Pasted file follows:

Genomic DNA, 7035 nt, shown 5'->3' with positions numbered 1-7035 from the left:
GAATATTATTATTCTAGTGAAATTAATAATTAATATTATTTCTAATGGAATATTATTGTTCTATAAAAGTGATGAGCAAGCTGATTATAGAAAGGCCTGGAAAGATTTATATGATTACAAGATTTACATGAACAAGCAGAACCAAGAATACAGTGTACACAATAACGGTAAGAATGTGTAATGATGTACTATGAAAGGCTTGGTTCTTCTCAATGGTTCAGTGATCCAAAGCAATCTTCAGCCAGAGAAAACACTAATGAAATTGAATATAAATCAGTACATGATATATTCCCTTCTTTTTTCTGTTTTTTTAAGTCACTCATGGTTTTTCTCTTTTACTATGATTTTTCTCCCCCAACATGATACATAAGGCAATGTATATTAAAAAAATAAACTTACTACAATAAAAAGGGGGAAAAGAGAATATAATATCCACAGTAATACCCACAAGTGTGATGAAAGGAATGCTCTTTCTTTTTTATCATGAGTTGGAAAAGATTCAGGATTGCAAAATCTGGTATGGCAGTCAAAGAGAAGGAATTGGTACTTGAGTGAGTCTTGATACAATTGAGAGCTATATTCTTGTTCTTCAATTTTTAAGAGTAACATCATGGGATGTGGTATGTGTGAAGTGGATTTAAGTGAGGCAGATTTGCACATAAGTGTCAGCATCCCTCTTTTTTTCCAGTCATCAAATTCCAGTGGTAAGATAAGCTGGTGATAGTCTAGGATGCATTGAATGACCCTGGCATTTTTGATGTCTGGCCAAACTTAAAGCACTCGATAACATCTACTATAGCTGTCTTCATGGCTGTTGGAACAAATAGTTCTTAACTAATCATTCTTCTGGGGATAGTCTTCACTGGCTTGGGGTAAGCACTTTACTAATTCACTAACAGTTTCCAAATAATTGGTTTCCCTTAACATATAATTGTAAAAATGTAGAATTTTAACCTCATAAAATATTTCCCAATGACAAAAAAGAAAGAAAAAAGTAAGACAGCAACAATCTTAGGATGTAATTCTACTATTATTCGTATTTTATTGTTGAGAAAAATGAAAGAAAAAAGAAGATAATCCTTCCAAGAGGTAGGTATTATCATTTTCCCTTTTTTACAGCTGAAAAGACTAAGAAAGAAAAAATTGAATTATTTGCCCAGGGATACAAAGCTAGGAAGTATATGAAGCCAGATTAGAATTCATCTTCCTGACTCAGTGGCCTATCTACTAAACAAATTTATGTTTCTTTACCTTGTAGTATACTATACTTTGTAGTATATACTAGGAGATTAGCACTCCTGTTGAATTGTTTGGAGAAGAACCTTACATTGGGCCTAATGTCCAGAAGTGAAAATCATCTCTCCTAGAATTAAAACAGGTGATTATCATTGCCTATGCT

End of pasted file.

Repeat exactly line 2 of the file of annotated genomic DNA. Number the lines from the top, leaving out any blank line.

GAATATTATTATTCTAGTGAAATTAATAATTAATATTATTTCTAATGGAATATTATTGTTCTATAAAAGTGATGAGCAAGCTGATTATAGAAAGGCCTGGAAAGATTTATATGATTACAAGATTTACATGAACAAGCAGAACCAAGAATACAGTGTACACAATAACGGTAAGAATGTGTAATGATGTACTATGAAAGGCTTGGTTCTTCTCAATGGTTCAGTGATCCAAAGCAATCTTCAGCCAGAGAAAACACTAATGAAATTGAATATAAATCAGTACATGATATATTCCCTTCTTTTTTCTGTTTTTTTAAGTCACTCATGGTTTTTCTCTTTTACTATGATTTTTCTCCCCCAACATGATACATAAGGCAATGTATATTAAAAAAATAAACTTACTACAATAAAAAGGGGGAAAAGAGAATATAATATCCACAGTAATACCCACAAGTGTGATGAAAGGAATGCTCTTTCTTTTTTATCATGAGTTGGAAAAGATTCAGGATTGCAAAATCTGGTATGGCAGTCAAAGAGAAGGAATTGGTACTTGAGTGAGTCTTGATACAATTGAGAGCTATATTCTTGTTCTTCAATTTTTAAGAGTAACATCATGGGATGTGGTATGTGTGAAGTGGATTTAAGTGAGGCAGATTTGCACATAAGTGTCAGCATCCCTCTTTTTTTCCAGTCATCAAATTCCAGTGGTAAGATAAGCTGGTGATAGTCTAGGATGCATTGAATGACCCTGGCATTTTTGATGTCTGGCCAAACTTAAAGCACTCGATAACATCTACTATAGCTGTCTTCATGGCTGTTGGAACAAATAGTTCTTAACTAATCATTCTTCTGGGGATAGTCTTCACTGGCTTGGGGTAAGCACTTTACTAATTCACTAACAGTTTCCAAATAATTGGTTTCCCTTAACATATAATTGTAAAAATGTAGAATTTTAACCTCATAAAATATTTCCCAATGACAAAAAAGAAAGAAAAAAGTAAGACAGCAACAATCTTAGGATGTAATTCTACTATTATTCGTATTTTATTGTTGAGAAAAATGAAAGAAAAAAGAAGATAATCCTTCCAAGAGGTAGGTATTATCATTTTCCCTTTTTTACAGCTGAAAAGACTAAGAAAGAAAAAATTGAATTATTTGCCCAGGGATACAAAGCTAGGAAGTATATGAAGCCAGATTAGAATTCATCTTCCTGACTCAGTGGCCTATCTACTAAACAAATTTATGTTTCTTTACCTTGTAGTATACTATACTTTGTAGTATATACTAGGAGATTAGCACTCCTGTTGAATTGTTTGGAGAAGAACCTTACATTGGGCCTAATGTCCAGAAGTGAAAATCATCTCTCCTAGAATTAAAACAGGTGATTATCATTGCCTATGCT